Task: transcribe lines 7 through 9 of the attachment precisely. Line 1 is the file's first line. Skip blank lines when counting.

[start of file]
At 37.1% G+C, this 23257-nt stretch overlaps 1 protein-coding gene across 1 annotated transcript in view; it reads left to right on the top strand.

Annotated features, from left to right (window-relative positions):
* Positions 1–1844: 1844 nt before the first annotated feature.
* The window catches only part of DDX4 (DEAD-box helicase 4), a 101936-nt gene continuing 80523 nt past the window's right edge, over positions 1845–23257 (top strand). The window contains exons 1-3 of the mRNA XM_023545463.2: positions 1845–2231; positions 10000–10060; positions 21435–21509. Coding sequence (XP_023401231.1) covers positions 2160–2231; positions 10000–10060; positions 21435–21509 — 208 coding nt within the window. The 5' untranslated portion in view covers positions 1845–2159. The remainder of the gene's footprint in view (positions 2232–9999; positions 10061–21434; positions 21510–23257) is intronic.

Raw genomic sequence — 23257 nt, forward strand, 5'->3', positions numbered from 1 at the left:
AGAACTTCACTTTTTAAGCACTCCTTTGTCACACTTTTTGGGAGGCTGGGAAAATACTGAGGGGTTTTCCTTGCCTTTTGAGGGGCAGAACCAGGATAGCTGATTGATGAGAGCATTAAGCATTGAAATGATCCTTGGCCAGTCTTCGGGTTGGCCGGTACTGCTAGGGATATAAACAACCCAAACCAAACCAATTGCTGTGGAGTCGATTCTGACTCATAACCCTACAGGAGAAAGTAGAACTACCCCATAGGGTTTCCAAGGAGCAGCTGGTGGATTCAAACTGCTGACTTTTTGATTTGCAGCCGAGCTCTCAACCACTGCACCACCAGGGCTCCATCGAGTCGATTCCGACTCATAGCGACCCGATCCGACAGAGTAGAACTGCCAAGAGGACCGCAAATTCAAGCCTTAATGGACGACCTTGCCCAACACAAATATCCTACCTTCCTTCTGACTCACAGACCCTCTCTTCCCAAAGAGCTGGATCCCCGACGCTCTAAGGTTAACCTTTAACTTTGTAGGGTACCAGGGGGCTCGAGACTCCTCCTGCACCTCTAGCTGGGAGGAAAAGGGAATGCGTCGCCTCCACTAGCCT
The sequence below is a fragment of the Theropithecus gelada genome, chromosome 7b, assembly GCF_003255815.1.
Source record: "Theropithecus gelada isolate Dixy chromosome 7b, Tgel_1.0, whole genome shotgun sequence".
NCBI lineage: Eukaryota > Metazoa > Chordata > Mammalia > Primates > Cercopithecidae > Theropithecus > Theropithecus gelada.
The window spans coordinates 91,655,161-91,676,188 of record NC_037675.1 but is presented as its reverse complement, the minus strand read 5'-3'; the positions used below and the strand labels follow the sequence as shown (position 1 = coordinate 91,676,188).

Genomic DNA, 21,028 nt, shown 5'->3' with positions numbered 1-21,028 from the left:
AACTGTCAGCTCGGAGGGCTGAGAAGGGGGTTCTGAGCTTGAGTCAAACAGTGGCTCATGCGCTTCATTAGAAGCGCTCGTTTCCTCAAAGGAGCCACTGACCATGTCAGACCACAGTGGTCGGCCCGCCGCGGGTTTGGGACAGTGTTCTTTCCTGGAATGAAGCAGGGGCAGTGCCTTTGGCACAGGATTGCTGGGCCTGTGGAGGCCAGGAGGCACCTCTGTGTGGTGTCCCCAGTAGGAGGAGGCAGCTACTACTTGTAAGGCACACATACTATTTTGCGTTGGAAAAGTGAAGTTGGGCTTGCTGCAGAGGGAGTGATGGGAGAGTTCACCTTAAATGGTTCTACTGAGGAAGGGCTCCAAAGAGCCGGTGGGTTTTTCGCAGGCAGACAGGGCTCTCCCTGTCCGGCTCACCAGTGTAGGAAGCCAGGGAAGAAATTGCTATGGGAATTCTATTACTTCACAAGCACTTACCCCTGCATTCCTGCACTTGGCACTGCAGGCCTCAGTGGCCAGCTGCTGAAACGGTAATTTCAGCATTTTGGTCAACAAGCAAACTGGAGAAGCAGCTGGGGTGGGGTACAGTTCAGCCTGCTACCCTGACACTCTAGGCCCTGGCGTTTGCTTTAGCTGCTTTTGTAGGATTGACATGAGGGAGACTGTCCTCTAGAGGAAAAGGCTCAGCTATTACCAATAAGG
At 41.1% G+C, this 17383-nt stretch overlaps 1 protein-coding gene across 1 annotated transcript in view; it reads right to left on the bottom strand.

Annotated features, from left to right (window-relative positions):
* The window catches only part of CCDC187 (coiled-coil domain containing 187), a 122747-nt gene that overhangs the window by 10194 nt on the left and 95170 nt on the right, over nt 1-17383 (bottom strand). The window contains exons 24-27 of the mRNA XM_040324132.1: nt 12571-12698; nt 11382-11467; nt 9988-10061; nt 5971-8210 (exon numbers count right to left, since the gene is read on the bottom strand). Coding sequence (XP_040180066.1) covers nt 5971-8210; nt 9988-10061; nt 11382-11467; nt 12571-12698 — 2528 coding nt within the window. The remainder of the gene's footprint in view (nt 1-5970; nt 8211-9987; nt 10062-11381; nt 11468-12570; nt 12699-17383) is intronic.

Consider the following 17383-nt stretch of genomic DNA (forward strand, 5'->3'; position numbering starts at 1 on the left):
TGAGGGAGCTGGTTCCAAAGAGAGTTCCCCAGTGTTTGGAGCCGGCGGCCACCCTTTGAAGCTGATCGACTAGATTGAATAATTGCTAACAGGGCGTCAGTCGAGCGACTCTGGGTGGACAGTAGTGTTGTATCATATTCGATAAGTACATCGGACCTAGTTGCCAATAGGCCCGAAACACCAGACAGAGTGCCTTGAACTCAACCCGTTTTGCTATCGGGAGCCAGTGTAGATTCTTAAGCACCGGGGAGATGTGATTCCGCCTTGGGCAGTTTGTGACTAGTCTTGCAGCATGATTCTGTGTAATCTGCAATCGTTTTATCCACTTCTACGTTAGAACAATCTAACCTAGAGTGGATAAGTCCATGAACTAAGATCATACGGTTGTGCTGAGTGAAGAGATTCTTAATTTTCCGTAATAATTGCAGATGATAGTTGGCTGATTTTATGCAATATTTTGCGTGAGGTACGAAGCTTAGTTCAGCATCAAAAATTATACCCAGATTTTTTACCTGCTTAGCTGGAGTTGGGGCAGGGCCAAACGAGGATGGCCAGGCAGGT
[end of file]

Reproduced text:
The sequence below is a fragment of the Theropithecus gelada genome, chromosome 7b, assembly GCF_003255815.1.
Source record: "Theropithecus gelada isolate Dixy chromosome 7b, Tgel_1.0, whole genome shotgun sequence".
NCBI lineage: Eukaryota > Metazoa > Chordata > Mammalia > Primates > Cercopithecidae > Theropithecus > Theropithecus gelada.